In today’s world, concerns for the environment are permeating all parts of people’s lives. From energy efficient light-bulbs to washing machines and airplanes, new standards are being set for the amount of energy consumed by every-day activities. The auto industry has not escaped the trend.
Ever since the commercial drilling and production of petroleum began in the mid -1850’s, technology such as the internal combustion engine have sprung up to revolutionize transportation. However, recent concerns over the volatility of world oil prices and their impact on the individual’s wallet have initiated a debate on fuel efficiency for transportation. One result is the frequently asked question “why pay so much when you can pay less?”.
As a consequence of society’s concerns is that auto-makers are responding to the challenge of making their vehicles increasingly fuel efficient, making it possible for a person to travel longer using less fuel. Forbes compiled a list of the top 13 most fuel-efficient cars in 2008 which featured compact cars such as the Smart For-Two (4.7L/100km) and the Toyota Yaris (7L/100km), to the medium-sized Toyota Prius Hybrid (5.5L/100km) and two larger sedans – the Honda Accord Hybrid (6.2L/100km) and Honda Civic (9.1L/100km). A more recent list compiled by the US Department for Energy shows a more complete picture of the most and least efficient cars.
Another trend which stands out is that consumers are starting to downsize the vehicles they buy. The fact is that a smaller car weighs less and therefore requires less fuel. Automakers have jumped on the opportunity to supply small, yet powerful cars to meet demand. For example, BMW’s Mini, Mercedes’ A-class and B-class, Toyota’s IQ and Yaris models have all shown that compact vehicles are easier to drive inside a city and yet the driver does not lose out on speed on the open highway.
On the other hand, a family of four will have trouble to fit their luggage for the annual camping trip in a Yaris. Automakers have responded to needs such as these by introducing more fuel-efficient large cars and Americans’ beloved SUV’s. Land Rover’s Range Rover Evoque is the most efficient SUV in history. For those seeking luxury, Lexus’s CT 200h is the world’s first luxury hatchback hybrid. In the neat future, BMW is expected to mass produce its fully electric Active E model, which does not compensate fuel economy by downsizing.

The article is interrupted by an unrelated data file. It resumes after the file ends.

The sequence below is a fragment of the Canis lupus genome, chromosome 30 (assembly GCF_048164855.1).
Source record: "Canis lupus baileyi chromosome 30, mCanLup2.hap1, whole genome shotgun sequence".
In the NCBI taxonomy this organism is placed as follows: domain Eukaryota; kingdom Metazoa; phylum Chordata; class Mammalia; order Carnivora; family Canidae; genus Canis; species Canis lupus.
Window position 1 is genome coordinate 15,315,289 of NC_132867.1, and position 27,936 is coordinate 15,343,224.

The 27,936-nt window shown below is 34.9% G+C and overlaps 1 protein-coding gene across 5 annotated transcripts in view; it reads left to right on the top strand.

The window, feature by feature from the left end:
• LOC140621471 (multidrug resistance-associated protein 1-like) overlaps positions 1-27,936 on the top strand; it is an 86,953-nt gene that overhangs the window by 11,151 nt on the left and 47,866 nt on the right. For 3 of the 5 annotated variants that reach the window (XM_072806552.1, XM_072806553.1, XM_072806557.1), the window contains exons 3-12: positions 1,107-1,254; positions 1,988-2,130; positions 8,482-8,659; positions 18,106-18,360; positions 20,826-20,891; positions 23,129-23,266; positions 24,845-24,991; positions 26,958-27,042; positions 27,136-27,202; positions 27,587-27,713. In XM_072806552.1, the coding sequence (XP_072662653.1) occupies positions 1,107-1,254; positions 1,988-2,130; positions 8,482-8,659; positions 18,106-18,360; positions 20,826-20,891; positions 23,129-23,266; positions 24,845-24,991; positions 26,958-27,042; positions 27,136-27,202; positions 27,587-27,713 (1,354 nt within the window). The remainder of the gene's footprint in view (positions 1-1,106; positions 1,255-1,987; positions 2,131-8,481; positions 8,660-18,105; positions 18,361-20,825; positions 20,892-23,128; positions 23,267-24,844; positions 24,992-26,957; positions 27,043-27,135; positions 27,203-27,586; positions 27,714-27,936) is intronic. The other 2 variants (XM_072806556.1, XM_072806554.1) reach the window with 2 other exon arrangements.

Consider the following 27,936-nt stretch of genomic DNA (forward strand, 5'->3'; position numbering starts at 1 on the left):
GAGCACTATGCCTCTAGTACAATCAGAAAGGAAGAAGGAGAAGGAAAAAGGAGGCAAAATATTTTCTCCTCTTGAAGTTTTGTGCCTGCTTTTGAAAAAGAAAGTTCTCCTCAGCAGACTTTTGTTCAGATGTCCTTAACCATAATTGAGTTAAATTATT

Furthermore, the birth of the electric car is set to revolutionize personal transportation, much like the energy-saving light bulb did for lights. Models like the Tesla Roadster, Chevrolet Volt and Nissan Leaf are rising in popularity and proving to the world that there are alternatives to fossil fuels. For example, the Nissan Leaf, which was promoted during the UNFCCC Conference of the Parties 16 in Cancun, Mexico, costs approximately $32,000, has a range of 160 km and can charge 80% of the battery in just 30 minutes. Annual charging cost estimated by thedailygreen.com is $561. The big plus is that there is almost no maintenance cost, since there is no oil to change. All this leads to good value for money.
It is only a matter of time before electric cars become mainstream. The current trend for the market to demand more fuel efficient cars logically ends at models that do not require fuel at all. In fact, the thought that we are still using technology invented in the mid-19th Century is causing a stir in today’s high-tech society. However, this will have far-reaching consequences not only for people’s every-day lifestyle but for oil companies whose profit depends largely on gas-guzzling SUVs. Despite this, it is the individual who decides what mode of transportation they prefer, and not the gas-station.